Let’s do a summary of what we have so far. We have the cost of cumulative interest, car insurance, road tax and maintenance over the span of 9 years. The additional cost would amount to RM17,496 (interest) + RM19,800(car insurance) + RM20,610 (road tax) + RM10,000 (maintenance) = RM67,906 more than the sticker price. This is only based on a household who only has 1 car if your household has 3 cars, it will definitely exceed over RM100,000.
You will need to take into account of an unpredictable cost that our standard insurance policies do not cover as it is beyond your control, such as a flash flood, hail storms, or when an elephant decides to trip over your car. The total additional cost is based on an assumption that you have been accident-free for 9 years.
Time for some Road Facts!
According to MIROS’s report on General Road Accident Data in Malaysia (1997 – 2016), the index per billion vehicle kilometre traveled (VKT) is on a gradual decline since 1997 as shown on the table below. Road crashes and deaths have increased in 2016, even when you’re super careful on the road, unfortunately, you can’t clone someone’s driving behaviour to be as cautious as yours.
So, what the heck is VKT?
Vehicle kilometre traveler is known as a measure of traffic flow by multiplying the number of cars on the road or traffic network by the average length of their trips measured in kilometres. Based on Per vehicle kilometre traveled basis, Malaysia has one of the highest incidents of accidents hence personal repair costs might be high if you are one of the unlucky ones…
Hang on… What’s the comparison for someone who is a multi-flexer?
If you’re a multi-flexer like us, who uses multiple options to travel from point a to point b at the flexibility of your own time and need. Well, mi amigo, all we can say is you’re saving a lot!
So, how much exactly do you get to save?
Straits Times report says that Malaysians spend an average of 53 minutes stuck in traffic every day and the average time per booking a SOCAR makes is 8 hours. So that would be RM14.90/hour x 8 hours x 4 days = RM476.80 + Ride-sharing (RM100) + Public Transportation (RM70) = RM646.80/month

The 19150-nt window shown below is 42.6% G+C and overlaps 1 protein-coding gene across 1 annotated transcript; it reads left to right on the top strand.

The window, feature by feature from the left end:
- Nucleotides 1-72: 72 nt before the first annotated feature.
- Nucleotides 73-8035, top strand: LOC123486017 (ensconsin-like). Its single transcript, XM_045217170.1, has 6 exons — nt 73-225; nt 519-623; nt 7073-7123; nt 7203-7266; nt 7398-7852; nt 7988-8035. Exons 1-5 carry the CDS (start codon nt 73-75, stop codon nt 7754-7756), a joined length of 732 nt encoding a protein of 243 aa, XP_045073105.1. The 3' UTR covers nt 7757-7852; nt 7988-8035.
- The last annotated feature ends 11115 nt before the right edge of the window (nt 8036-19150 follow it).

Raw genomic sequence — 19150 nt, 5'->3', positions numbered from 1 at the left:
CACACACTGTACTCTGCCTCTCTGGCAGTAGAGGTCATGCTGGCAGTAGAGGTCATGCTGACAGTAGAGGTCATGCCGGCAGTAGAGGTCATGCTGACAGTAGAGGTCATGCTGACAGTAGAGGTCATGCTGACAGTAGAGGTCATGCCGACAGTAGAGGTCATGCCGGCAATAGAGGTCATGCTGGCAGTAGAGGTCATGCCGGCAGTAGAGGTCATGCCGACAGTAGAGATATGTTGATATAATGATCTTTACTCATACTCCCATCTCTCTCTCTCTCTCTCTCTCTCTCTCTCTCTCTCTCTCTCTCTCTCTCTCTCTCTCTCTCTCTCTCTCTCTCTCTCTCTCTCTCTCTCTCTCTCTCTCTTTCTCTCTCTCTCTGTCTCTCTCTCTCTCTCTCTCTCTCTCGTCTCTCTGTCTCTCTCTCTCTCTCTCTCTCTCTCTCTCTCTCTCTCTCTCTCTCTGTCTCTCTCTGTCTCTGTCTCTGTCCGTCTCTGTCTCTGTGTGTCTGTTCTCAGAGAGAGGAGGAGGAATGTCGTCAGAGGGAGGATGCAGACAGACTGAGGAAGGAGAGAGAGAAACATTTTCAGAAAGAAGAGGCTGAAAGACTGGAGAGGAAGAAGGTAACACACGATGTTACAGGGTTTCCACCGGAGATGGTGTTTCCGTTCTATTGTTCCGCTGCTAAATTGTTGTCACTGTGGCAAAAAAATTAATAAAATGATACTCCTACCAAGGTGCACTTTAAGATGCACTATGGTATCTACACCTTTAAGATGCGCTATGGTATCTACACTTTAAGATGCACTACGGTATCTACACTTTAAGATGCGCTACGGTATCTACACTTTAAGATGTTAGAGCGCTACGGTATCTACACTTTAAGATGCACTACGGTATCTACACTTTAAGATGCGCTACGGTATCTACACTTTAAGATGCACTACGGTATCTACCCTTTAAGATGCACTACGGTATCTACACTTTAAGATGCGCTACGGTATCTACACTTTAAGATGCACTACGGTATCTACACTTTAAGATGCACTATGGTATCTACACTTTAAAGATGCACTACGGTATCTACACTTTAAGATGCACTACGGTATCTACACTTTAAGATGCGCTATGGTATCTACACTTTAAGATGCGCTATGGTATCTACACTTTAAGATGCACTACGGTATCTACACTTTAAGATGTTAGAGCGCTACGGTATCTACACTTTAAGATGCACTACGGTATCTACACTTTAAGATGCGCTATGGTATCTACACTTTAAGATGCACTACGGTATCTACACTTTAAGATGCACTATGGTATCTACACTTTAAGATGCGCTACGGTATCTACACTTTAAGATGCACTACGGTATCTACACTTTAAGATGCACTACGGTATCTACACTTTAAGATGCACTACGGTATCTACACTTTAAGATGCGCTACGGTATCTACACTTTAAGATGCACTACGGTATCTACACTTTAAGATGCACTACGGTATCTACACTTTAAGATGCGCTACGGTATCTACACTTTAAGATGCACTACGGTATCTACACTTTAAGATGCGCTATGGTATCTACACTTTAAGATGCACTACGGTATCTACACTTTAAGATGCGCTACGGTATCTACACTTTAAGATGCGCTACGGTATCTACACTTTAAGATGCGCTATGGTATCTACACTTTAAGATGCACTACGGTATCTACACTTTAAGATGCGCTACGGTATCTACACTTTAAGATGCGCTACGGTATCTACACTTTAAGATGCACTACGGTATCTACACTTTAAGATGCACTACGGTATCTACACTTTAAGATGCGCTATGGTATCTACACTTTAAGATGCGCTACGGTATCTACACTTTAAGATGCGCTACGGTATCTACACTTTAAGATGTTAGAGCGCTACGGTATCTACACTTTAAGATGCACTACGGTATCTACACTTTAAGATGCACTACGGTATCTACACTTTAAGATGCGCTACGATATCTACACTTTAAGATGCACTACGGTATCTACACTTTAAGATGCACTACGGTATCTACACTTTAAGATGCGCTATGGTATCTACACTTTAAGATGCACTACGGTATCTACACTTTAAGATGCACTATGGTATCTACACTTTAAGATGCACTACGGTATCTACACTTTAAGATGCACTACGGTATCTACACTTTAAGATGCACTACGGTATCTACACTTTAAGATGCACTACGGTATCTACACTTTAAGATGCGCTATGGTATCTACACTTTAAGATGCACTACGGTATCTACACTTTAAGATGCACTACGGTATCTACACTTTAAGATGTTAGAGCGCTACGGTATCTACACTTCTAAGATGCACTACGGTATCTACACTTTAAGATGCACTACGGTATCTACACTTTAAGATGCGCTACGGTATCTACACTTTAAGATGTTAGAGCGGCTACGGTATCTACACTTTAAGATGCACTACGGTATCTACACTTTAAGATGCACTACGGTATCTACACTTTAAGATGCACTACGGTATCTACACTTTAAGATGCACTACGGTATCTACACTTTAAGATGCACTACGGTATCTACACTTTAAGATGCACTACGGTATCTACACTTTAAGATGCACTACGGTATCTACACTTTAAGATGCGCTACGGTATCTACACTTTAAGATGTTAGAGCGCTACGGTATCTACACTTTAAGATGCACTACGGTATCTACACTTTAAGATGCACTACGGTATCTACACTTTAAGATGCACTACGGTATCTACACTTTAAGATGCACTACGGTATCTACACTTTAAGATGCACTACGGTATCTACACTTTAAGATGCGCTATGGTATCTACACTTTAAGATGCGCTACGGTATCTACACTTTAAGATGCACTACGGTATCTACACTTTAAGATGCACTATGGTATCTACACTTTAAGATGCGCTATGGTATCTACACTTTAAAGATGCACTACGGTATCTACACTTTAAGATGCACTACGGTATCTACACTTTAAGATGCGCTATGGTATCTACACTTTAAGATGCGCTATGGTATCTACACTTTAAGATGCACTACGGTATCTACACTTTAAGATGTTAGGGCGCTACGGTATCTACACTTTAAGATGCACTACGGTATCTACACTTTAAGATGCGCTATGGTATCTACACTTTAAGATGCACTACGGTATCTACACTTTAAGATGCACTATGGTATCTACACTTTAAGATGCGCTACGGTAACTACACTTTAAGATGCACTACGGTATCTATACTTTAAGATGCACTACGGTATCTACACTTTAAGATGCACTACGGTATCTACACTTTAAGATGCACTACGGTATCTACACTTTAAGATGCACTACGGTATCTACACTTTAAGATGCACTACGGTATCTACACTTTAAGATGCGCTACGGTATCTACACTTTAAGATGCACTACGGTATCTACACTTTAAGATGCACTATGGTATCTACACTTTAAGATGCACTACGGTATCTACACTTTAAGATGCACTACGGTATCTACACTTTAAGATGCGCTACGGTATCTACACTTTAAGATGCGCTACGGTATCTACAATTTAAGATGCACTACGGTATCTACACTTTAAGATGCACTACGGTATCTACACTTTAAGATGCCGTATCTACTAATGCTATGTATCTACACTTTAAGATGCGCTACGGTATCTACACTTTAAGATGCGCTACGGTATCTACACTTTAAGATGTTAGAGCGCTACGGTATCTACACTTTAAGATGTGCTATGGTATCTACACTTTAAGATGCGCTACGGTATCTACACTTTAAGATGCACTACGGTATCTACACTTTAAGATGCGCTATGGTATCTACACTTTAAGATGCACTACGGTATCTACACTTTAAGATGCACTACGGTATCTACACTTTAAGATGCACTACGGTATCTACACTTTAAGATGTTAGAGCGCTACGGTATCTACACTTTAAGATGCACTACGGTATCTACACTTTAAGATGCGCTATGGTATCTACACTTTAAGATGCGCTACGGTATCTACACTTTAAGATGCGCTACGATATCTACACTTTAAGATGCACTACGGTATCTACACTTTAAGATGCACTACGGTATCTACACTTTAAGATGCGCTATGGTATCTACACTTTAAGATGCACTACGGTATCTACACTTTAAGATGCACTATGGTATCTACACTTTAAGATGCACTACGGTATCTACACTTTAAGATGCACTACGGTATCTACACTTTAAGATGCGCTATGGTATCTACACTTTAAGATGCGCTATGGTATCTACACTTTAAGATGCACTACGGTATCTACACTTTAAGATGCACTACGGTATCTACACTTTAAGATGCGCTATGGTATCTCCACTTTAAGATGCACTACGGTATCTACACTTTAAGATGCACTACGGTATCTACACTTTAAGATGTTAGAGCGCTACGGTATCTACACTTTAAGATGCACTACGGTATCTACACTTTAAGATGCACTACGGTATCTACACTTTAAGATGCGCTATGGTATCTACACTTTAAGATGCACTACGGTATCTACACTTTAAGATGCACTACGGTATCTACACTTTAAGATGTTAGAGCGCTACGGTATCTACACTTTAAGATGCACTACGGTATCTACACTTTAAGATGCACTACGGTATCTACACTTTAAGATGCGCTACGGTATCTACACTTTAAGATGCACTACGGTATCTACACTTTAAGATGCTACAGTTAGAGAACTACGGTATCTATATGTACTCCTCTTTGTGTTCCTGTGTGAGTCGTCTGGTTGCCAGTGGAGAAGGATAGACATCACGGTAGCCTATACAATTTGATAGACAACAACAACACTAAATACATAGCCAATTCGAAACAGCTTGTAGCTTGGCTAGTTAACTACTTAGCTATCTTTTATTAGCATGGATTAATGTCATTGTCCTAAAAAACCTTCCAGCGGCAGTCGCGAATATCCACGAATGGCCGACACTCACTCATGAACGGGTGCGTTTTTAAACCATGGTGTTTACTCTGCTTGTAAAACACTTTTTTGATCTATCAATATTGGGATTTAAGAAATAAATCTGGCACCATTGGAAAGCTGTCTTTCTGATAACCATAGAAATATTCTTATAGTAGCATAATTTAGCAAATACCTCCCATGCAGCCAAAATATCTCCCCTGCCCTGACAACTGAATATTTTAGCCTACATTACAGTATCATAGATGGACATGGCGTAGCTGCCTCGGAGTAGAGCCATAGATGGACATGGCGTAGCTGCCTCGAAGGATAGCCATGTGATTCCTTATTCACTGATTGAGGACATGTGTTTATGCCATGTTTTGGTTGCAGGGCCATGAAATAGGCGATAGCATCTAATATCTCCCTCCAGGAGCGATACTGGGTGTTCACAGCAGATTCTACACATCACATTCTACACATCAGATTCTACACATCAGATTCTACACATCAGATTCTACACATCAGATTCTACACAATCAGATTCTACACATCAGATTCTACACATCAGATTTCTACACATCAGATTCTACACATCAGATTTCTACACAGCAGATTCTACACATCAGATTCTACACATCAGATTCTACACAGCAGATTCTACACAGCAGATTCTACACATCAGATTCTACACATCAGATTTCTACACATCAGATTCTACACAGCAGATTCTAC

Did you know getting caught in traffic congestions alone would cost you RM3,100? All the things that are burning while you’re stuck in traffic, depreciation cost of your car, petrol, tyres, engine and a hole in your pocket.
Based on projection, mobility demand by Malaysians would reach 72 million trips per day by 2020 and the majority of these trips would be generated in urban areas, said Group Chairman of PNB, Datuk Seri Wahid Abdul Omar. (source: carama.com)
Multi-flex Price: RM646.80/month
Owning a Car: RM762/monthly installments + RM250 petrol + RM184 (car insurance) + RM90 (road tax) = RM1,286/month
Time to drop the debt burden and learn ways to find freedom from debt!
Choice, affordable convenience and flexibility are luxuries that now multi-flexers can enjoy with new innovations in shared mobility. So why not join the car-sharing movement with us today?
Q&A time with SOCAR Malaysia’s CEO, Leon Foong.
Q: What is the breakeven number of hours before it makes sense to own a car?
A: If you take out a 7-year loan on a Honda City, you are paying approximately RM 933 a month in installments and also an RM7.2k downpayment. Honestly, if you drive less than 21 hours a week or 500 km a week, it makes a lot more financial sense to use car-sharing instead. 20 hour per week on a SOCAR (assuming you drive a City at RM15 per hour will only cost you RM300 a week or RM1.2k a month insurance, petrol, maintenance all included.
Q: Per km cost of travel for mid-distance trips (say to Putrajaya and back, to Kajang and back, to Shah Alam and back for a meeting)
A: For example, so if we were to take a drive from Bangsar to Putrajaya (that’s 41 km drive) for a 1.5-hour meeting, booking a SOCAR for 4 hours will give you 120 km worth of petrol for a price of just under RM60 for those 4 hours. E-hailing your way to Putrajaya and back will set you back almost RM120 for a return trip for an 82 km journey. In this case, SOCAR gets you to your meeting and back for a per kilometer cost of RM14.90*4/82 = RM0.73 vs. e-hailing which will get you there for a cost of RM1.46/km.
Q: What is your advice for Malaysians this Raya season?
A: My one true Raya car savings tips would be – don’t blow all your money on a new car before Raya… try out the different cars first before deciding.
Secret tip: Instead of rushing to buy a car from a dealer, why not try out your favorite SOCAR model on our platform before purchasing. The handling fee on a hire purchase alone is RM600 (paid to the dealer). With this, you could try the MINI, Polo and HR-V each for a day each and still spend less than RM300 all with petrol and insurance included.